Today’s commandment comes from Amy Einsohn’s Copyeditor’s Handbook.
Copy editors do not develop or rewrite text; they make text clear and coherent. If the copy editor is confused by a text, readers will be, too. But the copy editor doesn’t assume the author’s meaning; the copy editor queries the author about ambiguities.
Queries should be framed in terms of what readers want, expect, or need. Along with the query, a good copy editor will offer suggestions for improvement.
As far as commandments go, this one is as easy as “thou shalt not murder.” (I’m not the only person who finds that particular Old Testament commandment easy-peasy-lemon-squeezy, am I?) After all, a good copy edit by definition makes text clear, coherent, correct, and consistent.
Maintaining consistency throughout a text is a basic editing skill. The list of items to keep consistent is long and varied:
- capitalized words (Moon or moon, for example)
- numbers (when to use figures, when to use words, how to treat dates, times, etc.)
- abbreviations (when to use them, how to punctuate them, what articles to use with them)
- distinctive type (italics, roman, quotation marks, etc.)
- format (headings, lists, captions, tables, bibliographies, etc.)
- punctuation (open or closed style, use of serial comma)
- spelling (British vs. American vs. Canadian)
- hyphen use for compound nouns (policy making or policy-making)
- internal facts (what’s written on page 202 shouldn’t contradict what’s written on page 2)
Many writers don’t know how to treat different elements of content — or they’re too busy creating great content to care. The copy editor polishes text so that it’s ready for its close-up (i.e., publication!). The result can be transformative. It’s like the difference between you at home in your jammies and you ready for a hot date.
Hair, makeup, nails, and wardrobe for text: it’s what copy editors do.
There are two editing books that deserve space (not that they require much of it, being the pithy publications that they are) on every editor’s shelf: Strunk and White’s Elements of Style and Carol Fisher Saller’s Subversive Copy Editor.
Upon seeing The Subversive Copy Editor lying on our bed recently, my husband assumed that the book was a novel and asked me about it. Ha! No doubt Saller could tell many a story about her years with the Chicago Manual of Style, but TSCE is about, as the subtitle says, “how to negotiate good relationships with your writers, your colleagues, and yourself.”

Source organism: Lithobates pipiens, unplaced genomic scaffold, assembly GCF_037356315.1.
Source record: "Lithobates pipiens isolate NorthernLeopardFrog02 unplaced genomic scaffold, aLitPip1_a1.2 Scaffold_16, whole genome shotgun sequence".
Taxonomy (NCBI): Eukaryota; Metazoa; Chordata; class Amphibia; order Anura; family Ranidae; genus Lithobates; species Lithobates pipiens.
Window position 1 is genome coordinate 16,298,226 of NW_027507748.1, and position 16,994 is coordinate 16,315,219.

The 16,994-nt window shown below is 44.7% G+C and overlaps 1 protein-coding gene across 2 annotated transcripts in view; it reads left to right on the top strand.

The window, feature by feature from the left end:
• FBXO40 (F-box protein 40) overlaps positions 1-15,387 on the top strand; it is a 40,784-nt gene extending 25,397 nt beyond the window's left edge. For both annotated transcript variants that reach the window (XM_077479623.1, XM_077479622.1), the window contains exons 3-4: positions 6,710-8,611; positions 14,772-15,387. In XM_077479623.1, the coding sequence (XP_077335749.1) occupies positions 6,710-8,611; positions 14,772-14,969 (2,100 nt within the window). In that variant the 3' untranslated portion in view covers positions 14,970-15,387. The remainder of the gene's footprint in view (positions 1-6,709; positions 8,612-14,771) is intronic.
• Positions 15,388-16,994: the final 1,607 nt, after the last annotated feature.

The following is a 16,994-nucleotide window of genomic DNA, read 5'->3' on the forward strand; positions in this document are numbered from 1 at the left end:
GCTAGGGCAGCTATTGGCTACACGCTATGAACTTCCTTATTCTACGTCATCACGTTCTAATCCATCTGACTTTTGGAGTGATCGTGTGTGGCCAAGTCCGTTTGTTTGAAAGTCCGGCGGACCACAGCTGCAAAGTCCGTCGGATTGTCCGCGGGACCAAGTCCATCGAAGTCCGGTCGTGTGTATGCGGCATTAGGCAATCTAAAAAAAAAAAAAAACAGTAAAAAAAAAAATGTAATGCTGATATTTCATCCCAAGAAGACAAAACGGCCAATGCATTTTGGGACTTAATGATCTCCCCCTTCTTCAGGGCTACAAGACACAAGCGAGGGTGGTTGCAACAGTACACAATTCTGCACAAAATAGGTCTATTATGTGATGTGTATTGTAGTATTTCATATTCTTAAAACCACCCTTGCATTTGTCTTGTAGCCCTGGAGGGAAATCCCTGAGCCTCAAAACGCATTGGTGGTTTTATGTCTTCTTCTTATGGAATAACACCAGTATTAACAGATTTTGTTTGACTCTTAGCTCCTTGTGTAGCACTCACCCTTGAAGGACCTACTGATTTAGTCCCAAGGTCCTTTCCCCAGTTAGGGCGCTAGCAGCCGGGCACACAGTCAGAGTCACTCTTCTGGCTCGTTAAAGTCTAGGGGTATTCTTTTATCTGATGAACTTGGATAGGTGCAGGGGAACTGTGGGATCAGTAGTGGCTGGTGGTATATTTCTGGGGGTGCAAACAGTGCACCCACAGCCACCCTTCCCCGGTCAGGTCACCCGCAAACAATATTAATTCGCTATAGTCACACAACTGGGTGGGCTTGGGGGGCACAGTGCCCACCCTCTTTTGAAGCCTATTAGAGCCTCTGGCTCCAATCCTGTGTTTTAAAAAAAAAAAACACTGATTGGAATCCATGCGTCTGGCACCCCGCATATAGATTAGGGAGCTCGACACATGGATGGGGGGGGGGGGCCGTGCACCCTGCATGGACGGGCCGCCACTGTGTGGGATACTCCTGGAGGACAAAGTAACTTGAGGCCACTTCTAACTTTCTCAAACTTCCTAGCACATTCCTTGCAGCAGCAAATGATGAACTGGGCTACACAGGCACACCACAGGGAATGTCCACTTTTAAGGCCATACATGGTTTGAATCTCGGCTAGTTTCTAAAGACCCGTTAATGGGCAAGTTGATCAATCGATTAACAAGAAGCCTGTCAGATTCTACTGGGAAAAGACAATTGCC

The first half of the book is about working with writers, and Saller stresses that editors must exhibit transparency, flexibility, and care when dealing with a writer’s work, and I couldn’t agree more. Transparency is about being upfront with writers and letting them know how and why your editing decisions are being made. Flexibility is about allowing the spirit of editing to rule the day instead of blindly following rules to the letter for the sake of, well, following rules to the letter. And showing care is obvious: excel as an editor by knowing your trade. Above all, obey the first law of editing, which is to introduce no errors into a text.
In a publishing world where copy editing is often done on the cheap and where text is riddled with errors, it’s a pleasure to read the wise, trenchant writing of Strunk, White, and Saller.
I attended an EAC networking event last night for students and new editors. I walked out of there with a lot to think about. I was heartened to meet so many bona fide (read: gainfully employed!) editors in so many different fields, and I was inspired to think of myself as an entrepreneur after speaking with editor Franklin Carter, who works in the corporate world. “Go where the money is,” he implored, and I’m heeding his advice. To be a freelance editor, not only do I need to hone my editing skills, but I need to study entrepreneurship, marketing, and sales.
Another interesting tidbit: I met several writers last night who do some editing but who consider themselves writers first. Stereotypically, this is often the case — writers do some editing to pay the bills. I’m a rarer bird: an editor first. I think of what I do as tending the garden for the gardener. The plot (pun intended) isn’t mine, and I didn’t do any of the planting, but while the gardener rests, I’m going to toil in the garden until it’s on the bloom, ready to fully experience. I think being an editor first, as opposed to being a writer, will bode well for me in a corporate environment.
It occurs to me that becoming work-ready is a journey consisting of a series of steps taking me closer and closer to my target. In the beginning, I was getting ready for a car trip, packing up what I had on hand. I soon reached the highway, and it wasn’t long before I could see the upcoming city lights. I circled the city outskirts for a bit, wanting to embrace it all, before realizing that if I didn’t take an exit, I wasn’t going to experience anything. Now I’m heading into a new-to-me neighbourhood where I’m hoping to find my peeps. I’m sure there will be some dead ends, some one-ways that will mess me up, some new acquaintances that won’t last. But I’m in the ‘hood, and I’m ready to take care of business.